Youth mentor tries to rehab Detroit houses into place for kids to go

Denise Lomax calls herself Lady Grateful. Grateful she says, to be able to help kids in our community who have fallen through the cracks.

It started a few years ago when she found about 15 kids living in an abandoned house on Indiana Street in Detroit.

"This is the first house we started to board up," she said. "When we got here, (there were) no windows, no doors. But they were sleeping on dirty clothes, dirty carpet.
"That left a whole in my heart - and I knew I had to do something. That's how the safe haven was born."

Lomax is now taking on a massive mission. The District 7 community leader and youth mentor says she's purchased a total of five dilapidated homes on Indiana Street to create a safe loving place for kids to go.

With the help of volunteers and kids, they have started clearing out the structures - but more work clearly needs to be done. Her nonprofit Diamondz House of Care is collecting donations and asking people to help them transform each house.

Plans are in the works for an academic game house, a talent house, coffee house and resource center and daycare for children who have nowhere to go.

Kyra Carrol is an Eastern Michigan University student heard what Lomax was doing and wanted to be involved.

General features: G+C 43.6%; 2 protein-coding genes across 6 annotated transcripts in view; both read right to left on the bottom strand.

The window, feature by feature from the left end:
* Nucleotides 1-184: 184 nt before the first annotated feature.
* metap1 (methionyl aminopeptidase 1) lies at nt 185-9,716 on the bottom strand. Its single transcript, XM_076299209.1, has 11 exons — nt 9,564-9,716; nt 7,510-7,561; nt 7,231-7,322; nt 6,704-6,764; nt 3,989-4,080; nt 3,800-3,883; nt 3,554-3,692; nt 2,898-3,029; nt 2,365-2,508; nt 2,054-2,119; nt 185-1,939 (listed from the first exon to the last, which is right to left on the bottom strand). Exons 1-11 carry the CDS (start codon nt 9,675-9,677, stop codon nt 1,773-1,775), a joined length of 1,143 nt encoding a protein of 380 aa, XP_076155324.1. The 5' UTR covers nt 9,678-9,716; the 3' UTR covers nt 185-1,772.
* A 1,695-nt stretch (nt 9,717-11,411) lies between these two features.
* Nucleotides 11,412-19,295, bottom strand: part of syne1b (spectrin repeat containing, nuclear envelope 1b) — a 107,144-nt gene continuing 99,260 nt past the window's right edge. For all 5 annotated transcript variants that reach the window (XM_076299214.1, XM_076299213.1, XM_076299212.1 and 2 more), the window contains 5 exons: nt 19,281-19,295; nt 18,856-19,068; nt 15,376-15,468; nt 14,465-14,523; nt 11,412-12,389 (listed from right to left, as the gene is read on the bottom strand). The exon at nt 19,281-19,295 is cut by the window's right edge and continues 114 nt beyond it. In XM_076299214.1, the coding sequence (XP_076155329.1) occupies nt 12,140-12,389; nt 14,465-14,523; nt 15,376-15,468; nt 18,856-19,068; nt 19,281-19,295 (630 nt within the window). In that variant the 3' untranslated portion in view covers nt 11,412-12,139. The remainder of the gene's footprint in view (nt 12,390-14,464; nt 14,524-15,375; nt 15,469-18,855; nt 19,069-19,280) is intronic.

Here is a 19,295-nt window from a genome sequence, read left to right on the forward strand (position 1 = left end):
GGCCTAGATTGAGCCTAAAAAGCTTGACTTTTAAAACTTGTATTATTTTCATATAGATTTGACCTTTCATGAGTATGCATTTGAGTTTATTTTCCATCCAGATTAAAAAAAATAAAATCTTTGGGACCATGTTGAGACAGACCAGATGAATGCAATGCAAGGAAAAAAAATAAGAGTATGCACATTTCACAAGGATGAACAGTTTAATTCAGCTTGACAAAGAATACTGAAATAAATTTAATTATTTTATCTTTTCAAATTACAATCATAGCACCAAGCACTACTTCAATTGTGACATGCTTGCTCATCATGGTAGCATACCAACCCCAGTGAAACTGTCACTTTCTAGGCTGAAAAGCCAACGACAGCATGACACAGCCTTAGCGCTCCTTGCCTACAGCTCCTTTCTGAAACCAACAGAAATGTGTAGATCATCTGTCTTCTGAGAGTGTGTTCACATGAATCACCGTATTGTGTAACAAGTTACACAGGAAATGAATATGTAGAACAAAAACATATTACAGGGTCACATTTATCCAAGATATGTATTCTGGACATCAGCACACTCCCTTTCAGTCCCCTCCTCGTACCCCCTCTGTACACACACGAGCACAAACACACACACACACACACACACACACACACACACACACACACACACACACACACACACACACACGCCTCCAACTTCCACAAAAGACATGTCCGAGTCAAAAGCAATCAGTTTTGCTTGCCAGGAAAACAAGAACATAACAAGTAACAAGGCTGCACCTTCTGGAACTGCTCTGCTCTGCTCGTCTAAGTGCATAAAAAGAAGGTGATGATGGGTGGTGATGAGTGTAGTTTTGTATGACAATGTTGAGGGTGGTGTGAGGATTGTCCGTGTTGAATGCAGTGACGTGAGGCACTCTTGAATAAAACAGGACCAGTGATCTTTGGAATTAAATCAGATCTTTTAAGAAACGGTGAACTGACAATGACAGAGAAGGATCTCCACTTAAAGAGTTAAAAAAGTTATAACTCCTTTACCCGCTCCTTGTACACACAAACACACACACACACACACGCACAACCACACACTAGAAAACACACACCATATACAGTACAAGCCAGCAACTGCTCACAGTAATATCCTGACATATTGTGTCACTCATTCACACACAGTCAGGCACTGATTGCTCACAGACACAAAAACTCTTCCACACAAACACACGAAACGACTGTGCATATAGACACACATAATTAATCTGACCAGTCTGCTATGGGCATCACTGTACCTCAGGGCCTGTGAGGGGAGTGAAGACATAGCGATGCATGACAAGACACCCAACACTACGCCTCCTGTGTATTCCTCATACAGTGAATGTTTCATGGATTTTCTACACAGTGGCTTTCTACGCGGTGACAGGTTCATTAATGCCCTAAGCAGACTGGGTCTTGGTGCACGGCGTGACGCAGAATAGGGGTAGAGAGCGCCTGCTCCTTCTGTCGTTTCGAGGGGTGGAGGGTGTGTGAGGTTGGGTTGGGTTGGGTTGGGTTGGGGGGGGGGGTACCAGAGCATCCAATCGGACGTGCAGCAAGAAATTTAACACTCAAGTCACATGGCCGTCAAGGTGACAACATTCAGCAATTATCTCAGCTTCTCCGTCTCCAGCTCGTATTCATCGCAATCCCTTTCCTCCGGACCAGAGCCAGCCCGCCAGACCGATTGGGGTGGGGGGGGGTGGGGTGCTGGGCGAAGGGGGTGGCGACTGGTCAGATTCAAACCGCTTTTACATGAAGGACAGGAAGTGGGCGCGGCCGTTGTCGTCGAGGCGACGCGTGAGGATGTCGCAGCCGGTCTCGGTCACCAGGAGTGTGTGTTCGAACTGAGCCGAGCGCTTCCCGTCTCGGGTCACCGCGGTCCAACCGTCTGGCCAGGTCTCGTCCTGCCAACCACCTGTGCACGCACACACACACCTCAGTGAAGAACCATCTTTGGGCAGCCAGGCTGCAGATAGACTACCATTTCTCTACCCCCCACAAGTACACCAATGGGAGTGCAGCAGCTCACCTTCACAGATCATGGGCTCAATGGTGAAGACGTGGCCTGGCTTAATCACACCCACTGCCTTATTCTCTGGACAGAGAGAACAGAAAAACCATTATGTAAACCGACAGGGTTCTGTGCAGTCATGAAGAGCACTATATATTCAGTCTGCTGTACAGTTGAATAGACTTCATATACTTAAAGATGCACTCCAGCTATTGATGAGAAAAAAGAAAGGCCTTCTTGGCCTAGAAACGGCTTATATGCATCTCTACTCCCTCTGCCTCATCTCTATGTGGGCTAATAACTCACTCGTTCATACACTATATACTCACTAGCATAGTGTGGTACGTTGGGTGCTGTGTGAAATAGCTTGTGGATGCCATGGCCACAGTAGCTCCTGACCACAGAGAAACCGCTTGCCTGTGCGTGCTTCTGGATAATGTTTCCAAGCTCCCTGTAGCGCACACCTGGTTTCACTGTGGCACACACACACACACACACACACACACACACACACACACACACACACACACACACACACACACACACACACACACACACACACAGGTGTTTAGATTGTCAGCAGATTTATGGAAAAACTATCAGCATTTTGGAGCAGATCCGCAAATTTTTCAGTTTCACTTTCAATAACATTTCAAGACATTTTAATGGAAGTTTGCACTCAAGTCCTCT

"As a kid I never had anybody come to me as a mentor and I think the opportunity to be that for someone is awesome," Carrol said. "I truly believe in her vision; I am all for it."

"This is going to be kitchen area, the juice bar because we want to teach kids about being healthy," Lomax said.

Lomax says some organizations have committed to helping to fund this project and she has used a lot of her own money to hire neighborhood kids to help renovate these houses.

"They have to know they are appreciated for what they do," she said. "They have to know that this block is not just a place where you’re going to come and have fun, you are going to learn to build."

But now Lady Grateful is looking beyond helping hands. She knows she has a long way to go - but is hopeful with the help of her caring community and some generous contractors - Diamondz House of Care will continue to grow and one day her dream of developing this block will soon become a reality.

"If I can just get one person or one million people to donate $1 on Indiana Street," she said. "We would love it."